Pet dog silhouette in sunset

Support 4 Paws

and their humans

EIN 92-1841003

Who We Are

Support 4 Paws is a 501c3 nonprofit ​animal rescue organization ​supporting animals and their ​guardians through community ​outreach, medical assistance and ​educational programs. Our mission is ​to keep animals safe, out of shelters ​and off the streets by providing much ​needed services to their owners.

What We Do


Microchip clinics

Vaccine clinics




Fix-it Fund

Customized tags

Education programs

Microchips and vaccines provided at no cost to underserved areas. Sponsor a clinic now.

Upcoming Events

We’re happy to announce our first FREE vaccine & microchip clinic of 2024 - ​we’re back for our 4th time at our Yucca Valley/Landers location.

Upcoming Clinics:




Click to follow us ​on Facebook for ​events and ​announcements

How to Help

Rescue doesn't end when the animal is out of the shelter or off the street. Rescues rely on community support to function.

What can you do?

(1) Donate money

(2) Volunteer

(3) Become a foster

(4) Adopt

(5) Become an advocate and demand your local representatives fight for low-cost spay/neuter options

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Fostering Saves Lives

There are 85 million US household with pets.


If just

of those households


Fostered just

dog per year

We could eliminate preventable euthanasia tomorrow*.

*Source: Petco Love Foundation

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Adopt Me!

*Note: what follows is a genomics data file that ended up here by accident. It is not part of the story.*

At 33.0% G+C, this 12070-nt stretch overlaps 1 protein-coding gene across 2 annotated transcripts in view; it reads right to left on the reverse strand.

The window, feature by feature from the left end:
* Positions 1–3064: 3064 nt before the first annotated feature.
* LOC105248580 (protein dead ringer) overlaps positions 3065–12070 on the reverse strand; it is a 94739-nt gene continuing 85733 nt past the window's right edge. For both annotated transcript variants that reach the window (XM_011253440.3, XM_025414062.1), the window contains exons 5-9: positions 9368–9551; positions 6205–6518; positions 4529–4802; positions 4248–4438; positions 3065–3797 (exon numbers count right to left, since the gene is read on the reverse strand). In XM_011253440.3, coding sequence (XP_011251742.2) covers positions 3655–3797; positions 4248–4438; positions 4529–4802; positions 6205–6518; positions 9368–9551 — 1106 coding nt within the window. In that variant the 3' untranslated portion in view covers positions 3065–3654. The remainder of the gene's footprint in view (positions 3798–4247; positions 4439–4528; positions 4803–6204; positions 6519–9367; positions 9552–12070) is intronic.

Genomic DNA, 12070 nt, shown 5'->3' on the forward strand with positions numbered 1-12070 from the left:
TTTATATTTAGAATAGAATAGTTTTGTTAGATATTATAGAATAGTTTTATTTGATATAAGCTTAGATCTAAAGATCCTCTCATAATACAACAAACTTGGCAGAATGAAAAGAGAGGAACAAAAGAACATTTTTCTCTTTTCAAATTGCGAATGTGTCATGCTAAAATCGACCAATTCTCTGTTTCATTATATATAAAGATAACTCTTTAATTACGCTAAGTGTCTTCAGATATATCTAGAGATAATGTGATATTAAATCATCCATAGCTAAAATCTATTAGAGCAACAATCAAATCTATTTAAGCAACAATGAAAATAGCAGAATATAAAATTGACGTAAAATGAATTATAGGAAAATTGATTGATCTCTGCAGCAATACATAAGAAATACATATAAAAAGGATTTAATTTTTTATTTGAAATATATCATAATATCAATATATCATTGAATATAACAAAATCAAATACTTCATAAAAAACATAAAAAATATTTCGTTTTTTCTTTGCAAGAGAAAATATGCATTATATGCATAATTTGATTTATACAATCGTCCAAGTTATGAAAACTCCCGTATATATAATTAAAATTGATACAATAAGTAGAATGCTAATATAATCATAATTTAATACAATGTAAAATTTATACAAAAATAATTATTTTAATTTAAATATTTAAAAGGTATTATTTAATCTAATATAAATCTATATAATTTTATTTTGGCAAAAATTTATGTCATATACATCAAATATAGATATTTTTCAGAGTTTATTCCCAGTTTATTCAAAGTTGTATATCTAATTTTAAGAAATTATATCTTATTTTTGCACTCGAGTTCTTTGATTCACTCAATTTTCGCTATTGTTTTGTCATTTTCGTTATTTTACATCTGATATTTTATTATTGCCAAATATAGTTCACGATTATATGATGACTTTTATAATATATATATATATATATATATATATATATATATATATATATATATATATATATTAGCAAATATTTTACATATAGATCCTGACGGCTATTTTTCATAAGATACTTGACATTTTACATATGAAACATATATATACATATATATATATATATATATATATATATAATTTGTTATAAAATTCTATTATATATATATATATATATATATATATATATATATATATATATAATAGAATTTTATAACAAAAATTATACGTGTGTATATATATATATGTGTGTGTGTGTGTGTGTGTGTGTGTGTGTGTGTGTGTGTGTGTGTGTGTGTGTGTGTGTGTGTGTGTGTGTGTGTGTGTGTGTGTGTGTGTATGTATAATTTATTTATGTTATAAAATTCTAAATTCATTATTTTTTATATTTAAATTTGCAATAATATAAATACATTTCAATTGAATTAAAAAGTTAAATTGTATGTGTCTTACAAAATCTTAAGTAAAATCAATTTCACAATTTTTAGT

Our current dogs in foster care. Some are ready to adopt today and others need ​some time.

Ruby is ready for a new ​home now. About 10 years ​young. Sweet, calm, rarely ​barks. Low energy. Doesn’t ​need walks if you have a ​backyard (she isn’t great on ​a leash). Spayed. UTD on ​vaccines appropriate for her ​age. Dental done in Oct. ‘23. ​Ruby is a survivor of the ​shelter redlist. She was due ​to be euthanized only ​because she’s a senior. No ​way we were going to let ​that happen! She deserves a ​wonderful forever home.

Howie is a 9 year old special ​needs pup that we consider a ​hospice case. He needs a loving, ​long-term foster or better yet an ​adopter who understands his ​situation. He had surgery in ​December to repair a large ​perineal hernia and prolapsed ​rectum. He’s recovered and ​doing well, but his hernia repair ​wasn’t fully successful. Contact ​us for details. He’s a sweetheart ​that literally wants nothing more ​than to follow you from room to ​room or cuddle on the couch.

Available Soon!